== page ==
The space between us: embodiment and intersubjectivity in Watsuji and Levinas

In Leah Kalmanson, Frank Garrett & Sarah Mattice (eds.), Levinas and Asian Thought. Duquesne University Press. pp. 53-78 (2013)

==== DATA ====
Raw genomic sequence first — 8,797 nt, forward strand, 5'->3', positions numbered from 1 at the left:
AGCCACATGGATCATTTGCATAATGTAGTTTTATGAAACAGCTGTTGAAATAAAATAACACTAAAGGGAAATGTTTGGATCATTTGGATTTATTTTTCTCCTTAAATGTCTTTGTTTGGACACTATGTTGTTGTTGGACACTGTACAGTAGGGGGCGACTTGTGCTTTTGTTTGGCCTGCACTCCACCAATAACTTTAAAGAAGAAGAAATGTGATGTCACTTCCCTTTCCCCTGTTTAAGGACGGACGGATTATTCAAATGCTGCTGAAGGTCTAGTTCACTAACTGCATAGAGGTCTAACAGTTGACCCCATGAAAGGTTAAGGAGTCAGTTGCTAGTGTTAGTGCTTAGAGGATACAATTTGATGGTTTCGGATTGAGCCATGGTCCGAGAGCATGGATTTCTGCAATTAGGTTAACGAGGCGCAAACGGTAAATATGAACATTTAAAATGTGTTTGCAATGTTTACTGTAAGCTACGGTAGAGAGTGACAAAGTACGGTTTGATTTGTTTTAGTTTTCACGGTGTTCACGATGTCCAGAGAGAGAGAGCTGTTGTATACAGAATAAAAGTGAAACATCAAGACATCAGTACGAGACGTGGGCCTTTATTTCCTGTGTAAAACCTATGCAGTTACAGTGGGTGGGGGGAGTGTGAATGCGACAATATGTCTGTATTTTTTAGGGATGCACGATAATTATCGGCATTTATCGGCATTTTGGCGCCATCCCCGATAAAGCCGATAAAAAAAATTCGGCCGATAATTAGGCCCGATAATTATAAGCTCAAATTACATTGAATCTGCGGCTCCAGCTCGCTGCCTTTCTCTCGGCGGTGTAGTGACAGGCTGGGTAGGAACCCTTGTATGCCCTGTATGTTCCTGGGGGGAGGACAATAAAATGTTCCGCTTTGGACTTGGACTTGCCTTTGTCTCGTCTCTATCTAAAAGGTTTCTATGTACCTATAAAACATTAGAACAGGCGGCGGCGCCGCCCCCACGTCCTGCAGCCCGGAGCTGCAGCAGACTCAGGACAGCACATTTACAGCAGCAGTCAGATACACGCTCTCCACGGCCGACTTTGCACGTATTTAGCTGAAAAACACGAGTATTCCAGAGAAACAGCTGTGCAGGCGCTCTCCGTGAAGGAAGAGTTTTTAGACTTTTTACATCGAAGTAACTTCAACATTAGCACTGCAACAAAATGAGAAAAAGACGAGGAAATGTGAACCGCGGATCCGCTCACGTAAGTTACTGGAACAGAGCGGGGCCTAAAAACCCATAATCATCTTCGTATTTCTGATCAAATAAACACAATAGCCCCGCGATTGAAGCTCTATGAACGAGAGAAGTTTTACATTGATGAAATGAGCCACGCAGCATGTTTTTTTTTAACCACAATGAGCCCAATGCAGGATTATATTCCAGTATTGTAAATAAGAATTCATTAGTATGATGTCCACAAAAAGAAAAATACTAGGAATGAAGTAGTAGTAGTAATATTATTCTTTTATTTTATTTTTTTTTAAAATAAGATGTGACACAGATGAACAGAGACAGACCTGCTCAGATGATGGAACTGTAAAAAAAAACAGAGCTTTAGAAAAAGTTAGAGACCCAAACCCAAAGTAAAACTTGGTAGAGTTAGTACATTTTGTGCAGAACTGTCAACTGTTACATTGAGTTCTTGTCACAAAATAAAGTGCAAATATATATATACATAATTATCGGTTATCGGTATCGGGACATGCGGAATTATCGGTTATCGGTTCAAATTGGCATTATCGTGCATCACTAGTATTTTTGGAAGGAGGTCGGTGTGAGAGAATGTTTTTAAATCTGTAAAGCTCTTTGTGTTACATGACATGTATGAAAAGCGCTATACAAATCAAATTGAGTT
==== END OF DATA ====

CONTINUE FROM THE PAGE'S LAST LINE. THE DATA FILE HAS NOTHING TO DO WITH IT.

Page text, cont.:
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This essay brings Emmanuel Levinas and Watsuji Tetsurō into constructive philosophical engagement. Rather than focusing primarily on interpretation — admittedly an important dimension of comparative philosophical inquiry — my intention is to put their respective views to work, in tandem, and address the problem of the embodied social self.1 Both Watsuji and Levinas share important commonalities with respect to the embodied nature of intersubjectivity —commonalities that, moreover, put both thinkers in step with some of the concerns driving current treatments of social cognition in philosophy and cognitive science. They can make a fruitful contribution to this discussion by lending a phenomenologically informed critical perspective. Each in their own way challenges the internalist and cognitivist presuppositions informing the currently dominant “Theory of Mind” paradigm driving much social cognition research. Moreover, their respective views receive empirical support from a number of different sources.
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